What I meant to say, was that I would have been able to apply for AEO; if I somehow implied that I would've achieved it, I would like to point out that that would not have been necessarily so.

So, I'm assuming that studying 3 months ahead of the September academic year will almost no effect on my grades, with the exception of calculus? Maybe Chemistry?
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A photo of freebird freebird
Everything's been covered well, but here are my two cents:

3. You can't achieve good marks simply by studying a certain number of hours. You have to be effective. Be smart about the way you study, so you can minimize the time it takes you to cover the same amount of material thoroughly. This is why some people study half as much as others and still have the same marks. Case in point: JNBirDy only spent 2 hours on calc problems per week. I probably spent 7. Clearly, she is much more efficient. But I wanted to make sure I knew exactly where I went wrong in each problem (and that happened often), so I spent a long time correcting. Just figure out what works for you.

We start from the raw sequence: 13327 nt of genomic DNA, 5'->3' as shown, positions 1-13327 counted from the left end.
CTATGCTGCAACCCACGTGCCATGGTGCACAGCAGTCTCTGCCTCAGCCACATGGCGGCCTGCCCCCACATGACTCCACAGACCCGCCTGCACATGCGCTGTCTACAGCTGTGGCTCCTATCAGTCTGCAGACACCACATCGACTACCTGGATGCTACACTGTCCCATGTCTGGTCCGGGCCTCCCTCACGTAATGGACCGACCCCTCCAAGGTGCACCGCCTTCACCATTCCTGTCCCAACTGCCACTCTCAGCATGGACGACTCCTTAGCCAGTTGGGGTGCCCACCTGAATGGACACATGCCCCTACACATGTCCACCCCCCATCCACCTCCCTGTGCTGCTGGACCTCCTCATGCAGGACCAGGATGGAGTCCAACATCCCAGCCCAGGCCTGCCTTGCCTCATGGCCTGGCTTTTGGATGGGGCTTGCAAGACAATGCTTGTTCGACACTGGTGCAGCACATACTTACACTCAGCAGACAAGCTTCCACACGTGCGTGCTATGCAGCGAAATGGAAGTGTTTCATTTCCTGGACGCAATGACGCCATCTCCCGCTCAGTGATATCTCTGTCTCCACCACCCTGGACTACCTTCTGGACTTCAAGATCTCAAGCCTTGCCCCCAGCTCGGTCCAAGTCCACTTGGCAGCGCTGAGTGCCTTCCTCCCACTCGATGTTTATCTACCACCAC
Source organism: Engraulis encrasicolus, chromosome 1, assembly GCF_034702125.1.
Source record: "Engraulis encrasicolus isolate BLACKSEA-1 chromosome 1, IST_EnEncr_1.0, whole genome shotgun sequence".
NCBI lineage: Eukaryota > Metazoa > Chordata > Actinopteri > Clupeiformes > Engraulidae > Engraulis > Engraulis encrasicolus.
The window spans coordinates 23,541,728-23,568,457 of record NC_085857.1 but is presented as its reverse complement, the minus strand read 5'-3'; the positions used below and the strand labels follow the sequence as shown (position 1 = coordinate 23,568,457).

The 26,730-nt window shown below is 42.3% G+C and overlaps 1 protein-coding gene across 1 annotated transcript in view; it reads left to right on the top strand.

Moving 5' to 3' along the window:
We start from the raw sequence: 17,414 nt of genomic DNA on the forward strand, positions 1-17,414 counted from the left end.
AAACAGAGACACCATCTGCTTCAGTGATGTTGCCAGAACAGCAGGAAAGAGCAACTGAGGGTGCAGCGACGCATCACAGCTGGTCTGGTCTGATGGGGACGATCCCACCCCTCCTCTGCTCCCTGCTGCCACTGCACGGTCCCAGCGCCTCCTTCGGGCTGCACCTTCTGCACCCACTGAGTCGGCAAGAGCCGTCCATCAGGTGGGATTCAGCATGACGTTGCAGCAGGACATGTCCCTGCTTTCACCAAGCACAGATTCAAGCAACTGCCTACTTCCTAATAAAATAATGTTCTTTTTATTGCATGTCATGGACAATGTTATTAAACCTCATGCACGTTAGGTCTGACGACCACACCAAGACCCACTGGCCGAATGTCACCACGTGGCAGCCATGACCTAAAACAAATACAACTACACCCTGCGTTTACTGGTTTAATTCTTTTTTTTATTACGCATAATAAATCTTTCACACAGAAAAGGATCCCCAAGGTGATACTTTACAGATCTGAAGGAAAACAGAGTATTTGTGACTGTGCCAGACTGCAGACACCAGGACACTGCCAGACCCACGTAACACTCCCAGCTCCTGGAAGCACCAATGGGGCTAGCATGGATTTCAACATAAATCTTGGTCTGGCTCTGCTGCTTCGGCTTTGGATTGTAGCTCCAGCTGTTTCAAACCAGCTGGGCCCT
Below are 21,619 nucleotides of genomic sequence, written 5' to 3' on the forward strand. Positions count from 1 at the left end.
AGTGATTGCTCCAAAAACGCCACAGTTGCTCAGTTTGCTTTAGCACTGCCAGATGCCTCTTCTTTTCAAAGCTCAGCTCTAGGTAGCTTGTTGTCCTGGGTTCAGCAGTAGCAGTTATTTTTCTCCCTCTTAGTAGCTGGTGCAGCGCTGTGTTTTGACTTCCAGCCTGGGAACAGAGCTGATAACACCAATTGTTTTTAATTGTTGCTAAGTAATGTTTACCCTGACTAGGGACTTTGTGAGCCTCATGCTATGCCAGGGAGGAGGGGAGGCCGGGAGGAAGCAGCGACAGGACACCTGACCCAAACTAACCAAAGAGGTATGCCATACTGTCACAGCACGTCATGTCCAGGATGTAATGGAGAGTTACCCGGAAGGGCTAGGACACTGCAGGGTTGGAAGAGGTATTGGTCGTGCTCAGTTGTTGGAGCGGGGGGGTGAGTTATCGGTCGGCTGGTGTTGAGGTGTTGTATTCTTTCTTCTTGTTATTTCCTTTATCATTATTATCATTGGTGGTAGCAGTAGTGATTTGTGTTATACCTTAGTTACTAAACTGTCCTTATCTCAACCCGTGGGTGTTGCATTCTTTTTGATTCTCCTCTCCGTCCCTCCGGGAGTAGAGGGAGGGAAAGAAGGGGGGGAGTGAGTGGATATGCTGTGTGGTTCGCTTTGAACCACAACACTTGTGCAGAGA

For me, I never re-listened to any bio lectures. It might have been beneficial, but I found my time better spent working through things logically on my own, drawing pictures, making connections, etc.

Studying in the summer? NOOOO just enjoy your time off. I mean, if you're super bored for some reason then sure, do some light chem reading if that's what you enjoy. But you're going to be studying for eight months straight, so take advantage of having time to do other things!

4. I think I've posted this link several times now, but look at prof evaluations here: https://www.ipb.uwo.ca/evaluation/index.php

5. I actually didn't find 1028/1029 conceptually that easy, but somehow my marks were good (somewhat bird course in that sense). Then again, back in my day we actually had to write real, paper tests, so perhaps it's even more of a bird course now. And as beyondsection17 said, you have to learn it yourself mostly.
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A photo of beyondsection17 beyondsection17

@freebird wrote
Everything's been covered well, but here are my two cents:

3. You can't achieve good marks simply by studying a certain number of hours. You have to be effective. Be smart about the way you study, so you can minimize the time it takes you to cover the same amount of material thoroughly. This is why some people study half as much as others and still have the same marks. Case in point: JNBirDy only spent 2 hours on calc problems per week. I probably spent 7. Clearly, she is much more efficient. But I wanted to make sure I knew exactly where I went wrong in each problem (and that happened often), so I spent a long time correcting. Just figure out what works for you.